Driving towards a reckoning with oversized cars

The need to quickly reduce climate pollution demands a shift to efficient and electric vehicles. Why haven’t fuel efficiency standards slowed the rise of the XL super turbo heavy duty crew cab pickup?

Adrian Pforzheimer

Policy Analyst

Bulked up like bears before winter, overpowered cars rumble down America’s dirt roads, city streets and suburban highways. Capable of feats of great torque and towing, these days they’re just as likely to be hauling groceries as heavy equipment.

This April, more pickups than cars were sold in the U.S. for the first time ever. And these aren’t your grandparents’ utilitarian pickup trucks. Between 1990 and 2019, the average pickup gained 1,142 pounds, and the average price of a full-size pickup now hovers around $51,000. The largest truck models now compete by offering menacing front-end designs and outlandish power, with the Hellcat V-8 engine in Dodge’s new TRX pickup clocking in at 700 horsepower.

The arms race on American roads isn’t new, but the growing tonnage of American vehicles has become hard to ignore… and if you care about either the future of the climate or safety on the roads, hard to stomach.

Fuel economy and greenhouse gas emission standards for cars and trucks should be a check on this sort of thing – channeling innovation into improving the horrific environmental performance of cars and trucks rather than goosing another few horsepower out of already absurdly overpowered vehicles.

How did we get here? One major reason is because the standards for calculating fuel economy were designed so that vehicle emissions were graded on a curve.

That loophole is known as the footprint rule. Fuel economy standards are based on a vehicle’s size, measured by its physical footprint – the vehicle’s length times width. The fuel economy requirement gets progressively lower as a vehicle gets bigger.

Automakers were worried that without the footprint rule, rising fuel economy standards would force them to sell smaller, less profitable vehicles. Instead, the footprint rule has incentivized a shift to bigger vehicles – drawing progress in improving fuel economy to a standstill.

Last year, 70 percent of vehicles sold in the U.S. were SUVs or trucks. The biggest and baddest are still growing in size and popularity, and it’s not just XL trucks upping the weight of fleets. SUVs have grown their market share at the expense of sedans due to the rise of the wildly popular “crossover” vehicle with looser fuel economy requirements. But the shift to heft in the U.S. auto market has come with major costs for the drivers themselves, other people on the road, and everyone who breathes air.

The clearest consequence of overpowered cars has been the climate pollution they create. In 2009 and 2011, the Obama administration adopted fuel economy and greenhouse gas emission standards designed to improve the environmental performance of the automobile fleet. For a while it worked, as average real-world fuel economy leapt from 21 mpg in 2008 to 24.2 mpg in 2013. Since then, however, progress has slowed, with fuel economy only reaching 25.5 mpg by 2019.

As early as 2016, it was apparent that the shift from cars to SUVs would imperil the initial goal of increasing average fuel economy to 54.5 mpg-equivalent by 2025, with EPA projections from that year suggesting that fuel economy would only reach 50.8 mpg due to the increased share of the fleet made up of SUVs. President Trump’s rollbacks of clean car standards will further undermine progress, but with transportation now the number one source of climate pollution in the U.S., the delay in cutting emissions caused by the shift to bigger vehicles is something we can ill afford.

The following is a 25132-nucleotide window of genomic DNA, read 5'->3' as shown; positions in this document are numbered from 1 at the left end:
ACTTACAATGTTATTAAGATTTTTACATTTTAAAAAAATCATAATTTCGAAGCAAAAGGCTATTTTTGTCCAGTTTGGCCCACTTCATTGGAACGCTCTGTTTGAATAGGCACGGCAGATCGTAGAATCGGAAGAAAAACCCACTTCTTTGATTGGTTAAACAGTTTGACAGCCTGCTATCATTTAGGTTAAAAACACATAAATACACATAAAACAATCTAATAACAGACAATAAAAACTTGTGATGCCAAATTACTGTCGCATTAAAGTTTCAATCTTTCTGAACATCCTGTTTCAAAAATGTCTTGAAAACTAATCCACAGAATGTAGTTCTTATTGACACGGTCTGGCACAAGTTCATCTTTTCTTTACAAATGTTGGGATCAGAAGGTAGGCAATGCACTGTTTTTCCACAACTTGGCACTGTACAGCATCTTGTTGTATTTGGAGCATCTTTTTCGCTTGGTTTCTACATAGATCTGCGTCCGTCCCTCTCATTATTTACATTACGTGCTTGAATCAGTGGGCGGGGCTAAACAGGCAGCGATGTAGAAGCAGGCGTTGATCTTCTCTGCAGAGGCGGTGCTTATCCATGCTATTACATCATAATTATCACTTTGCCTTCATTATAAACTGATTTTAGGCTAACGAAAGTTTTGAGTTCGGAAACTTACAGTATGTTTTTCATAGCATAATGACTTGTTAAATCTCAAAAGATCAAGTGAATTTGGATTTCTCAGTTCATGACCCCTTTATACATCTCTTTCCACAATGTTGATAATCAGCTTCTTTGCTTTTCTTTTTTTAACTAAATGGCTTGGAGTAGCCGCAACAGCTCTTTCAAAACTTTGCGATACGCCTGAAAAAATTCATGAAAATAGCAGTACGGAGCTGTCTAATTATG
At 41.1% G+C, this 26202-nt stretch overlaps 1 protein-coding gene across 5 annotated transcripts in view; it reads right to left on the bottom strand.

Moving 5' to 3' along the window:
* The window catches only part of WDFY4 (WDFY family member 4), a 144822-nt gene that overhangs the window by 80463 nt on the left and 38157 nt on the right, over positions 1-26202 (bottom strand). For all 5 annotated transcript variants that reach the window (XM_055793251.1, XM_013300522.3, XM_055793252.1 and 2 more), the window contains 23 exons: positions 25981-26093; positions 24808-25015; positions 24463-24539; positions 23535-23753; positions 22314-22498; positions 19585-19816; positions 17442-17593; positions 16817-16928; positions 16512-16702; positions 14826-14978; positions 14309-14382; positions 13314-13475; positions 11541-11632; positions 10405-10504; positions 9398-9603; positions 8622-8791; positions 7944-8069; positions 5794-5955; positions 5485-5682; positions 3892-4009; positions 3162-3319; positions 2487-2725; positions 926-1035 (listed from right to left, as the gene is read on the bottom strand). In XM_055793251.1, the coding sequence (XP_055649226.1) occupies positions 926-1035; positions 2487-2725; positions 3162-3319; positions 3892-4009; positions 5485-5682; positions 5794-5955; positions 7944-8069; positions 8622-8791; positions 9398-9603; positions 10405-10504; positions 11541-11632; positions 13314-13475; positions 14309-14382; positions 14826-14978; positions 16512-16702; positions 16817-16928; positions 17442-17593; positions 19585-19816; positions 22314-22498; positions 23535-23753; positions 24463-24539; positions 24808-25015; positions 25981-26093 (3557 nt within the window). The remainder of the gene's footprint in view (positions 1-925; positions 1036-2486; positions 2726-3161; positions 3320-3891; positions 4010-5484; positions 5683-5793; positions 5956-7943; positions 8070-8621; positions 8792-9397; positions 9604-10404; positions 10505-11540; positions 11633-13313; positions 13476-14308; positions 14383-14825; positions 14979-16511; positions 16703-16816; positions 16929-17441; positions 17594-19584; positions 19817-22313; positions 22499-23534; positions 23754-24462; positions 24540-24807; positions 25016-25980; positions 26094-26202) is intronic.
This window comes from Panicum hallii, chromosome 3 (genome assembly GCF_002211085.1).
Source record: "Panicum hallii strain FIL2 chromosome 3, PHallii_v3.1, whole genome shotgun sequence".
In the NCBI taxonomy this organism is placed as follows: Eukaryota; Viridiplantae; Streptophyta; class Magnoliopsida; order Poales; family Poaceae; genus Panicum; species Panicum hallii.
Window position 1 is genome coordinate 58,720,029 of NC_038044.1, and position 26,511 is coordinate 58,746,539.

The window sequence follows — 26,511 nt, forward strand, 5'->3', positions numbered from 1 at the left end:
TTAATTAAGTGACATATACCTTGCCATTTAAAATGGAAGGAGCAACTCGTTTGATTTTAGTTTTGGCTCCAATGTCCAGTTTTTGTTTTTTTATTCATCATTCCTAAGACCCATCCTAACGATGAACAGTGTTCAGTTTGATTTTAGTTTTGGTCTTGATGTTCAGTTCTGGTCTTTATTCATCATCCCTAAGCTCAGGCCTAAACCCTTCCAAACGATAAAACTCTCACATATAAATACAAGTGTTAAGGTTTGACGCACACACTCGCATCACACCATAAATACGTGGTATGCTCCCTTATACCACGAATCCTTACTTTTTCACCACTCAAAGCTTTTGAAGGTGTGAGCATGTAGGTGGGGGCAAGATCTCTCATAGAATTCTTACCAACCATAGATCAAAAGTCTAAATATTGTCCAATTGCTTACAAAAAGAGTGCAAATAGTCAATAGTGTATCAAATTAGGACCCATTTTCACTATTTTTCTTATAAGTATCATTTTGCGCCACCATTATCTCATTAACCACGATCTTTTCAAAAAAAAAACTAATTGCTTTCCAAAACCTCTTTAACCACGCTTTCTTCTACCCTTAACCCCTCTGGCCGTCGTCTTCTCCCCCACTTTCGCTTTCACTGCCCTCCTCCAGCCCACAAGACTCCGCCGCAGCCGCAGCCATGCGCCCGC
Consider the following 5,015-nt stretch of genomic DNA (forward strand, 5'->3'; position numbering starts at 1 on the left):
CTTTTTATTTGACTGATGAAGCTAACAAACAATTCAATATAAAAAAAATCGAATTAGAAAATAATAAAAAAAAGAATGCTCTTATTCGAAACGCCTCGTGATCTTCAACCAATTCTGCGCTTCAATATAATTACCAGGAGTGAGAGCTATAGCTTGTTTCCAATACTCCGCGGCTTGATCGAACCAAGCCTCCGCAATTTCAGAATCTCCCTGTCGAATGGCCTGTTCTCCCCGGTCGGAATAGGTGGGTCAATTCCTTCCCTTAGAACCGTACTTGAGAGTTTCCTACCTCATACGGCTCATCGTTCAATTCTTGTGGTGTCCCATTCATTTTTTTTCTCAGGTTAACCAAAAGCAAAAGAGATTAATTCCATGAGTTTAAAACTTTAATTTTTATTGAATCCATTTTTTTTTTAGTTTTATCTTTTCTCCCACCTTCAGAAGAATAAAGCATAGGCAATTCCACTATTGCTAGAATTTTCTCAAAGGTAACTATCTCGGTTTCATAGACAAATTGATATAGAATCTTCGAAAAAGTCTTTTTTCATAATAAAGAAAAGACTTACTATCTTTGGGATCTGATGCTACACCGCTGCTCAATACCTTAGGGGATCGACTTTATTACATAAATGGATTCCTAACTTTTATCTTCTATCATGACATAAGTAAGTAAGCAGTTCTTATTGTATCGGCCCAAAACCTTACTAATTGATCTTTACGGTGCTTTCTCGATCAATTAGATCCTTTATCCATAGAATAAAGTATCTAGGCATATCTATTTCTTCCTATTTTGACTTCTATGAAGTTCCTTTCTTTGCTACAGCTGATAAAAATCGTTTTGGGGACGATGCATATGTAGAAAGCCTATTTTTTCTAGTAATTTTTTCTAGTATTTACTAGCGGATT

The damage caused by the supersizing of the American vehicle fleet has gone far beyond the environment. Big cars imperil everyone on the road not inside them. Cars not caught up in the horsepower race have to share the road with trucks that could be twice as heavy. Automobiles in the U.S. don’t have to consider the safety of pedestrians in their design, and major studies “have correlated a 50-percent increase in U.S. pedestrian fatalities over eight years to the rising popularity of pick-ups, vans, and sport utility vehicles.” The fleet for sale in America is so dangerously large that UK safety experts are urging their government to ban the import of American-made SUVs.

What’s maddening is that most of this was predicted in advance. “Auto makers have an incentive to make more SUVs and light trucks with less stringent standards than high-performance sedans,” said Kate Whitefoot, co-author of a 2011 University of Michigan study on the Obama-era fuel economy standards, in the Wall Street Journal. Looking at the footprint rule alone, the study predicted that average vehicle size would increase between 2 to 32 percent, depending on consumer preference. It also predicted that incentives would be strongest for light trucks to bulk up.

The footprint rule has been a major factor driving the growth of big vehicles. It was the product of a collaborative rule-making effort with major automakers that sparked much-needed improvements in fuel economy. But with the climate crisis coming into sharper focus and the existing rules having been scrapped anyway, the time has come to rethink it. The next round of fuel economy standards should get rid of the footprint rule, a change which will more fully account for vehicles’ environmental impacts. This will help slow the supersizing of vehicles, making our roads safer, cleaner and more accessible to everyone else.

Photo courtesy of Angie Schmitt


Adrian Pforzheimer

Policy Analyst